Kenny Pryde, editor of IPCs MBR magazine rang today to express his disgust at not being interviewed for a piece I penned for the US trade magazine (copy below). Take away the swearing and the aggression and he has a point. But heres the rub: I asked for comments on the UK magazine scene via the bulletin board on this site. Many industry figures, and magazine editors, replied to that request and some of their comments were included in the piece.
Instead of getting quotes from the obvious sources, some really interesting points of view were raised by characters I would never have thought to ring (although not all of them made it into the final piece).
Pryde proudly admitted he never looks at this site and so missed the mention on the bulletin board. He therefore wont be complaining about this piece quoting his foul mouthed abuse. Hes also missing out on a lot of industry information that other magazine journalists re-write for their readers. Shame that.
[From Bicycle Retailer and Industry News, USA, December 2000]
Five Cycling Mags Fold in England
BY CARLTON REID
LONDON, EnglandThe British bike market has been hit by a raft of magazine closures. In the last three months five major titles have closed: Cycling Today, On Your Bike, Mountain Biker International, Bycycle, and Bike Culture.
The two latter titles were published by Open Road of York. Open Road also published Encycleopaedia, the everything cycling product annual. The company recently laid off all five staff and is now reduced to the founder, Jim McGurn, who is hoping to keep Bike Culture alive by publishing it himself.
There are currently nine news-stand cycle magazines in the UK: MBUK, Cycling Plus, and What Mountain Bike (all Future Publishing), MBR, Cycling Weekly, Cycle Sport (all IPC), Ride and Dirt (both from 4130 Ltd) and ProCycling from Cabal Communications.
There are also niche triathlon titles and club magazines such as Cycle, from the 50 000-member Cyclists Touring Club.
Across all titles there is advertising revenue of £3-4m. Twelve year old MBUK has the best circulation, which can peak at 60 000.
Mike Davis, editor of MBUK.com, believes the other MTB titles collapsed through natural selection:
There were too many magazines for the size of the market. Many of them tried to occupy percieved niches in said market. The niches weren’t there. They shut. End of story.
Davis said that MBUK is in a market-dominating position for a reason: it works. Magazines that have diverted from the MBUK formula and aimed at moneyed thirtysomethings instead of teenagers, generally come unstuck:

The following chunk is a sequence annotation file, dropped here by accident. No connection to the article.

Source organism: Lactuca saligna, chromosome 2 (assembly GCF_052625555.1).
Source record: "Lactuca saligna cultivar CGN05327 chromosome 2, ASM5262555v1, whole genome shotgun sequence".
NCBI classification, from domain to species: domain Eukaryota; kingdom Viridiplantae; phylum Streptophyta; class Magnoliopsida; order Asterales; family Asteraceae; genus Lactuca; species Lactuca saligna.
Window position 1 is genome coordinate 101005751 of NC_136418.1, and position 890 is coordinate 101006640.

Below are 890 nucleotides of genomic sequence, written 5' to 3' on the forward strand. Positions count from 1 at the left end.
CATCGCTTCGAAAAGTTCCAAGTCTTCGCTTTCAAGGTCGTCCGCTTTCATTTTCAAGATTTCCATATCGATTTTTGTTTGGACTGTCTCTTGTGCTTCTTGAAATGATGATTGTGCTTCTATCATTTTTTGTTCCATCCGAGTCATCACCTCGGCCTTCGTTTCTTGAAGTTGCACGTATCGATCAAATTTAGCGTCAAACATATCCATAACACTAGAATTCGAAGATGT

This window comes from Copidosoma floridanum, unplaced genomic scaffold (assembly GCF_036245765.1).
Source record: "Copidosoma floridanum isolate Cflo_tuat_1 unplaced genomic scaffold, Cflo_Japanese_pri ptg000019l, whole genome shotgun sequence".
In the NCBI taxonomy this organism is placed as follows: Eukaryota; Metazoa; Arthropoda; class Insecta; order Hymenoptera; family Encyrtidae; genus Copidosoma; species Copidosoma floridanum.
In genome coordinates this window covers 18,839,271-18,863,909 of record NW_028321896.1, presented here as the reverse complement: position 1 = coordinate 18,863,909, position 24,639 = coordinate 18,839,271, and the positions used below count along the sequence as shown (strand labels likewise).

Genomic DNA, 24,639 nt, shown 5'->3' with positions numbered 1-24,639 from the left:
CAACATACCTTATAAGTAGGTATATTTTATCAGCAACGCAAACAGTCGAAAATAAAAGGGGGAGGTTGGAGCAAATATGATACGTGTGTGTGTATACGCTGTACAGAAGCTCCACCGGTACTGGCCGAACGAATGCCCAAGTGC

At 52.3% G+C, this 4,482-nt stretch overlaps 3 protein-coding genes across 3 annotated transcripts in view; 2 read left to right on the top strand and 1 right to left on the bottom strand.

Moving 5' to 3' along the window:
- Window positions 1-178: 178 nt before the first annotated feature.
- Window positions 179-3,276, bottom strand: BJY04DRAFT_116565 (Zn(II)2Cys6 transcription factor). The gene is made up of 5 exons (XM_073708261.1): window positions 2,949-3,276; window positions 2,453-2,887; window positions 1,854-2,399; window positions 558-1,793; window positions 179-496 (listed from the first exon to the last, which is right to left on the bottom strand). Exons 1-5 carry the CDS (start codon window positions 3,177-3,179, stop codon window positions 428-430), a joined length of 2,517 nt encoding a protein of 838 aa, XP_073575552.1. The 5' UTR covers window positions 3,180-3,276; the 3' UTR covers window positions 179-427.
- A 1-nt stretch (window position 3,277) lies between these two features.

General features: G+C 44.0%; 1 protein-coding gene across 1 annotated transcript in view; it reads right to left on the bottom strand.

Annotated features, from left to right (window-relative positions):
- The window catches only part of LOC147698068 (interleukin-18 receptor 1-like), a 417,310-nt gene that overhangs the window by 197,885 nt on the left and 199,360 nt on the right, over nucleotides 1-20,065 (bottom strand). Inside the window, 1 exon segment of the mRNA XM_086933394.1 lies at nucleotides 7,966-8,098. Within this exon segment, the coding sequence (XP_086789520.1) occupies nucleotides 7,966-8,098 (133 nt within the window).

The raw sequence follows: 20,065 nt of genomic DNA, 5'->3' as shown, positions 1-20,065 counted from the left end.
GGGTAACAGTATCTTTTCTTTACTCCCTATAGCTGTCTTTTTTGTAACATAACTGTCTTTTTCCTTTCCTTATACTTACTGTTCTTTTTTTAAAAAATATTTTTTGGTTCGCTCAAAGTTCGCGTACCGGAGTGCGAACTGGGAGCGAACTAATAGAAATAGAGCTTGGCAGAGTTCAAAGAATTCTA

Personally speaking, I’d like a magazine full of great looking trails, lovely kit, beautiful parts of the world, thoughtful essaid on the joy of mountain biking and all the rest. I’d like to work on one. But I don’t for one minute think it would sell.
Chris Porter, one-time editor of Mountain Biker International, now UK agent for Fox suspension products, believes MTB magazines have been caught in the crossfire in the publishing war between Future and IPC.
A while back Future started a yacht magazine. IPC considered they ‘owned’ the particular sector so they spat their MBR-shaped dummy into the MTB market. The advertising price war that was started then saw ad rates drop to a point where regular, large advertisers were offered stupidly low rates to keep them from supporting the rival mag, Porter said.
He said aggressive cover-mounting finished off the smaller publishers. One of the magazines that could never compete in the cover-mount war was Cycling Today. Editor Guy Andrews who now has a PR business blames the United Kingdoms biggest magazine retailer, WH Smiths.
The real reason for the death of the UK bike mag is the ever competitive nature of WH Smiths. Shelf space charging is now a fact of life. Ask any small independant publisher and they’ll tell you how hard it is. No matter how good their product is, they just can’t get it to the public.
ProCycling, from two year old Cabal Communications, made a concerted effort to break free from the WH Smiths stranglehold and went international.
We try to make European professional cycling glamorous, controversial – don’t need to try too hard on that – and exciting, said Jeremy Whittle, editor of Pro Cycling.
Americans love British mags, but they are considered a luxury buy, as US mags are so cheap, yet our standards of editorial expertise and photography are highly thought of.
IPC also has had success with its magazines Cycling Weekly and Cycle Sport on US newsstands. Both magazines are sold by retailers like Borders and Barnes and Noble. Cycle Sport is also distributed in the United States by World Cycling Productions. Despite its high cover price and the monthly color glossy Cycle Sport has developed a following among US racing enthusiasts.